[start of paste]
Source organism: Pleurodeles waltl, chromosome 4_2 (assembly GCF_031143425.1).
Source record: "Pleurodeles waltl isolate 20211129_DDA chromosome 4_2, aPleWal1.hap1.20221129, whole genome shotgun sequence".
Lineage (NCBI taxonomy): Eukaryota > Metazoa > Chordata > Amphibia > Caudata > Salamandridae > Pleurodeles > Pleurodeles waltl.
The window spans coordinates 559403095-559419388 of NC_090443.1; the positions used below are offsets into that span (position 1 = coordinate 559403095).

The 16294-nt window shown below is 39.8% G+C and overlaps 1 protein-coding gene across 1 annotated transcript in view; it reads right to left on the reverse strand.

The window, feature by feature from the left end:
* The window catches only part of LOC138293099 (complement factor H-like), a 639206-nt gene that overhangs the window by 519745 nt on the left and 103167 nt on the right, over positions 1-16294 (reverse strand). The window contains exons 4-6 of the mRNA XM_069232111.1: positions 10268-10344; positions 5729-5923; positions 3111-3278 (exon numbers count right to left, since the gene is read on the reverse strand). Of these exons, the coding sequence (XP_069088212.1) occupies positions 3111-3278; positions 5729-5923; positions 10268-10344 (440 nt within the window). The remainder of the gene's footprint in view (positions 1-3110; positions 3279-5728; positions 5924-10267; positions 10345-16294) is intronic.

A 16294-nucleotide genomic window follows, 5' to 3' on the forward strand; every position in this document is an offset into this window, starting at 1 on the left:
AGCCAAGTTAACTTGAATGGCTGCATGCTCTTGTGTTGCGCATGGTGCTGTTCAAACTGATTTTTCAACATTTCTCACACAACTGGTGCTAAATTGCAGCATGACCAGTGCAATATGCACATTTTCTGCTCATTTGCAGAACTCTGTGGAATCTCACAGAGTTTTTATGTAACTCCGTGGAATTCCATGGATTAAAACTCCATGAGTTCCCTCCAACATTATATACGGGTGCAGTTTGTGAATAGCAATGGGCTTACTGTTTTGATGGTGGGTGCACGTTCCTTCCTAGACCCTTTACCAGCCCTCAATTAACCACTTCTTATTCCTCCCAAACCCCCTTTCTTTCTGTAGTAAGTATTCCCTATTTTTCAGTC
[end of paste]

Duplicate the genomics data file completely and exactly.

Source organism: Pleurodeles waltl, chromosome 4_2 (assembly GCF_031143425.1).
Source record: "Pleurodeles waltl isolate 20211129_DDA chromosome 4_2, aPleWal1.hap1.20221129, whole genome shotgun sequence".
Lineage (NCBI taxonomy): Eukaryota > Metazoa > Chordata > Amphibia > Caudata > Salamandridae > Pleurodeles > Pleurodeles waltl.
The window spans coordinates 559403095-559419388 of NC_090443.1; the positions used below are offsets into that span (position 1 = coordinate 559403095).

The 16294-nt window shown below is 39.8% G+C and overlaps 1 protein-coding gene across 1 annotated transcript in view; it reads right to left on the reverse strand.

The window, feature by feature from the left end:
* The window catches only part of LOC138293099 (complement factor H-like), a 639206-nt gene that overhangs the window by 519745 nt on the left and 103167 nt on the right, over positions 1-16294 (reverse strand). The window contains exons 4-6 of the mRNA XM_069232111.1: positions 10268-10344; positions 5729-5923; positions 3111-3278 (exon numbers count right to left, since the gene is read on the reverse strand). Of these exons, the coding sequence (XP_069088212.1) occupies positions 3111-3278; positions 5729-5923; positions 10268-10344 (440 nt within the window). The remainder of the gene's footprint in view (positions 1-3110; positions 3279-5728; positions 5924-10267; positions 10345-16294) is intronic.

A 16294-nucleotide genomic window follows, 5' to 3' on the forward strand; every position in this document is an offset into this window, starting at 1 on the left:
AGCCAAGTTAACTTGAATGGCTGCATGCTCTTGTGTTGCGCATGGTGCTGTTCAAACTGATTTTTCAACATTTCTCACACAACTGGTGCTAAATTGCAGCATGACCAGTGCAATATGCACATTTTCTGCTCATTTGCAGAACTCTGTGGAATCTCACAGAGTTTTTATGTAACTCCGTGGAATTCCATGGATTAAAACTCCATGAGTTCCCTCCAACATTATATACGGGTGCAGTTTGTGAATAGCAATGGGCTTACTGTTTTGATGGTGGGTGCACGTTCCTTCCTAGACCCTTTACCAGCCCTCAATTAACCACTTCTTATTCCTCCCAAACCCCCTTTCTTTCTGTAGTAAGTATTCCCTATTTTTCAGTC